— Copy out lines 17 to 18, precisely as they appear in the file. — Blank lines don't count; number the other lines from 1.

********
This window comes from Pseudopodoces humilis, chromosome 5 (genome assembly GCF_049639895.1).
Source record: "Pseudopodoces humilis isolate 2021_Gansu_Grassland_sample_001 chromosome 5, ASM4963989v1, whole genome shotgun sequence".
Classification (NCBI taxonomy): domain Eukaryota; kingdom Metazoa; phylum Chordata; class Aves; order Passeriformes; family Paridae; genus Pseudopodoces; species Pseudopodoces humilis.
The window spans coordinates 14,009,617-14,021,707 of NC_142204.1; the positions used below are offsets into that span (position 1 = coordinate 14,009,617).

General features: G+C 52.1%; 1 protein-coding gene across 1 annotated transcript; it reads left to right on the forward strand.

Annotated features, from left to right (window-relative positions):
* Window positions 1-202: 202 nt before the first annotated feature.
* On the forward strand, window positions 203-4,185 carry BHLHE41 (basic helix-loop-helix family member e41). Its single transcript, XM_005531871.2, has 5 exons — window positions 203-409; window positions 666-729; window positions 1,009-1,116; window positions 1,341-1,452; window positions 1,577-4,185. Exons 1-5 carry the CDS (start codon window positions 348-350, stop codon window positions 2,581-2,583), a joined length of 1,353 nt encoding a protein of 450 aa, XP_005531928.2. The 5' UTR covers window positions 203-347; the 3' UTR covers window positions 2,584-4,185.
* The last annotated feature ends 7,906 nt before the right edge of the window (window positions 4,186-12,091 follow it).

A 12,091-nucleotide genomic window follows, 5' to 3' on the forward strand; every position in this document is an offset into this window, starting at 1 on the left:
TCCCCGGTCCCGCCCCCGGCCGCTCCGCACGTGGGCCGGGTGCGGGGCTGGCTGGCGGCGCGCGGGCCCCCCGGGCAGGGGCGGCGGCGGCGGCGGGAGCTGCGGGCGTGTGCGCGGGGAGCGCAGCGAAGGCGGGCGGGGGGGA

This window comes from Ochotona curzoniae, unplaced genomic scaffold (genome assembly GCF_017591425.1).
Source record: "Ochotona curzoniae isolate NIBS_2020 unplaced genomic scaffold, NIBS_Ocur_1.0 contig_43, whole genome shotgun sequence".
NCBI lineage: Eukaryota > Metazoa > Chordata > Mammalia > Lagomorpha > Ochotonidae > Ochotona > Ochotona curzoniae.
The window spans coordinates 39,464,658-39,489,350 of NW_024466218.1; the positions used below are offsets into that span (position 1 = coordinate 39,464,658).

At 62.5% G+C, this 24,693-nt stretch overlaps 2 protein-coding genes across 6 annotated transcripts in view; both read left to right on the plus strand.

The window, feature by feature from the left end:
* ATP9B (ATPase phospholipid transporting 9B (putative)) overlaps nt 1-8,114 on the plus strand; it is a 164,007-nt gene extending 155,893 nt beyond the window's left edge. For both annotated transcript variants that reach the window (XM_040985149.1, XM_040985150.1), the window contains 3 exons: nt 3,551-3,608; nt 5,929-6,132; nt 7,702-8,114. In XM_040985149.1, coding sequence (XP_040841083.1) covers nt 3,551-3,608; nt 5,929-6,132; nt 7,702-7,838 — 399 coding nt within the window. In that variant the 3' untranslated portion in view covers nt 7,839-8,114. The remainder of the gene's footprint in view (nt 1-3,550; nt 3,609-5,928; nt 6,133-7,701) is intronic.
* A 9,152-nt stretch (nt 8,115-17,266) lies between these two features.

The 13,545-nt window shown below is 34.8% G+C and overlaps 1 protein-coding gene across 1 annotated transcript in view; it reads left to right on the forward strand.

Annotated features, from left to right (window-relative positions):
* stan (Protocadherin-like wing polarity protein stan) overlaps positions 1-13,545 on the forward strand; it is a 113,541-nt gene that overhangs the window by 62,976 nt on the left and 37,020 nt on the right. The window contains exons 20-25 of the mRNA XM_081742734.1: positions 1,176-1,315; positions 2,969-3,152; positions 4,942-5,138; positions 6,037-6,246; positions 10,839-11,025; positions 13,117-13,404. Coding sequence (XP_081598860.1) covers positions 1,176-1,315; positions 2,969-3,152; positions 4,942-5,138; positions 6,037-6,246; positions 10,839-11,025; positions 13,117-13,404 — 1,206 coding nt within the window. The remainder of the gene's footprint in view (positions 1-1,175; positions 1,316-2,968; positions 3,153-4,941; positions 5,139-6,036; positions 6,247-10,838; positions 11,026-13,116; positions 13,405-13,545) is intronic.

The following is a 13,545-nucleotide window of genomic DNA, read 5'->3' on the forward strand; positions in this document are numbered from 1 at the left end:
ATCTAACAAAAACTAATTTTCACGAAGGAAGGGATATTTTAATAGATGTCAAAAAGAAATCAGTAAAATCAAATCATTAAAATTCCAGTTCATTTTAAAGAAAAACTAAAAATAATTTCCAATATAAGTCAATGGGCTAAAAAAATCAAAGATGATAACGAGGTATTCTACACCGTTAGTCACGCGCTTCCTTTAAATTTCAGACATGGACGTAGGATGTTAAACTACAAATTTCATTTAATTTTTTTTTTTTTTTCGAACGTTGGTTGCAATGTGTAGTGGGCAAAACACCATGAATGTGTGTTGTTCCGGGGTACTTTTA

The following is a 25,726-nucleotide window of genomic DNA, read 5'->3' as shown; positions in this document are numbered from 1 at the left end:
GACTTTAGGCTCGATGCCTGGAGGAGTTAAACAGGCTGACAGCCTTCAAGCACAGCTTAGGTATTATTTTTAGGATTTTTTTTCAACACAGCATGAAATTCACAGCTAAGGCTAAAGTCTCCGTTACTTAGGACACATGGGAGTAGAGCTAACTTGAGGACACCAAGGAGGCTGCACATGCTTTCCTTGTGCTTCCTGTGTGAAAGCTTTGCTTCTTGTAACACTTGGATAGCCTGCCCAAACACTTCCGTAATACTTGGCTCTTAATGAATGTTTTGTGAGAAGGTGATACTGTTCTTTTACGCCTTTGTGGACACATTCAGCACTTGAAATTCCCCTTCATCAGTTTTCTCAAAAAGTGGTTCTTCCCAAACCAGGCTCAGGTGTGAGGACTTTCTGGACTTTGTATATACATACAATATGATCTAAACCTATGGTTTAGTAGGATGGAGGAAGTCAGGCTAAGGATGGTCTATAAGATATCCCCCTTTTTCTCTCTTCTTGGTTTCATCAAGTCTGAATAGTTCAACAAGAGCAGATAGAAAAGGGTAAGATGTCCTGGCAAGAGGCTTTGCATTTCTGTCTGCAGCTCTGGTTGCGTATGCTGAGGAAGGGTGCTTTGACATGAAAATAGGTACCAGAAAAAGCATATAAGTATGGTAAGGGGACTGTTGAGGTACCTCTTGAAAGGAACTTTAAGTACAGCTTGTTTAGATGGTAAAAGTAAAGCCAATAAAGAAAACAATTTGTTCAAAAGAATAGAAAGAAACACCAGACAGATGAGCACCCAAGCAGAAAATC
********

The window, feature by feature from the left end:
* ATP9B (ATPase phospholipid transporting 9B (putative)) overlaps nt 1-8,114 on the plus strand; it is a 164,007-nt gene extending 155,893 nt beyond the window's left edge. For both annotated transcript variants that reach the window (XM_040985149.1, XM_040985150.1), the window contains 3 exons: nt 3,551-3,608; nt 5,929-6,132; nt 7,702-8,114. In XM_040985149.1, coding sequence (XP_040841083.1) covers nt 3,551-3,608; nt 5,929-6,132; nt 7,702-7,838 — 399 coding nt within the window. In that variant the 3' untranslated portion in view covers nt 7,839-8,114. The remainder of the gene's footprint in view (nt 1-3,550; nt 3,609-5,928; nt 6,133-7,701) is intronic.